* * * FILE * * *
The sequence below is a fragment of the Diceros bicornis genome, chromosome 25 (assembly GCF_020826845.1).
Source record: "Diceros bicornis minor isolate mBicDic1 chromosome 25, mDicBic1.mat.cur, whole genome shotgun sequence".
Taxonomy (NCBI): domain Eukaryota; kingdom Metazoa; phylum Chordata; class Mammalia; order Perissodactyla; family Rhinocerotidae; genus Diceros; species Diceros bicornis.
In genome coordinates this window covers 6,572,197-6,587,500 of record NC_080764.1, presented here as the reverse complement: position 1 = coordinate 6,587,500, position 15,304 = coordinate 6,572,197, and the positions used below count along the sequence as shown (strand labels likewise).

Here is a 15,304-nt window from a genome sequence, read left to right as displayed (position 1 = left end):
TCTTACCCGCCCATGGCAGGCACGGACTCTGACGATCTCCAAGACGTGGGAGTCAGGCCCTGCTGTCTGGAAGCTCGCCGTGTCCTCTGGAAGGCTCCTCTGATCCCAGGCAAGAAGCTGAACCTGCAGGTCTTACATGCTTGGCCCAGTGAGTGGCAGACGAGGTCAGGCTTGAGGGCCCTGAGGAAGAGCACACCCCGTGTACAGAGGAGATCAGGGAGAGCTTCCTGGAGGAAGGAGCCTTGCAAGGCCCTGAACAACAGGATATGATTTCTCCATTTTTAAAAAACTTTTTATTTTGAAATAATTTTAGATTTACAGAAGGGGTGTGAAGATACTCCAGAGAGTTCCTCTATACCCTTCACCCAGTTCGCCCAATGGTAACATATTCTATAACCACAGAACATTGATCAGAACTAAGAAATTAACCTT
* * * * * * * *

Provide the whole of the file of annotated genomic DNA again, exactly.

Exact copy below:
The sequence below is a fragment of the Diceros bicornis genome, chromosome 25 (assembly GCF_020826845.1).
Source record: "Diceros bicornis minor isolate mBicDic1 chromosome 25, mDicBic1.mat.cur, whole genome shotgun sequence".
Taxonomy (NCBI): domain Eukaryota; kingdom Metazoa; phylum Chordata; class Mammalia; order Perissodactyla; family Rhinocerotidae; genus Diceros; species Diceros bicornis.
In genome coordinates this window covers 6,572,197-6,587,500 of record NC_080764.1, presented here as the reverse complement: position 1 = coordinate 6,587,500, position 15,304 = coordinate 6,572,197, and the positions used below count along the sequence as shown (strand labels likewise).

Here is a 15,304-nt window from a genome sequence, read left to right as displayed (position 1 = left end):
TCTTACCCGCCCATGGCAGGCACGGACTCTGACGATCTCCAAGACGTGGGAGTCAGGCCCTGCTGTCTGGAAGCTCGCCGTGTCCTCTGGAAGGCTCCTCTGATCCCAGGCAAGAAGCTGAACCTGCAGGTCTTACATGCTTGGCCCAGTGAGTGGCAGACGAGGTCAGGCTTGAGGGCCCTGAGGAAGAGCACACCCCGTGTACAGAGGAGATCAGGGAGAGCTTCCTGGAGGAAGGAGCCTTGCAAGGCCCTGAACAACAGGATATGATTTCTCCATTTTTAAAAAACTTTTTATTTTGAAATAATTTTAGATTTACAGAAGGGGTGTGAAGATACTCCAGAGAGTTCCTCTATACCCTTCACCCAGTTCGCCCAATGGTAACATATTCTATAACCACAGAACATTGATCAGAACTAAGAAATTAACCTT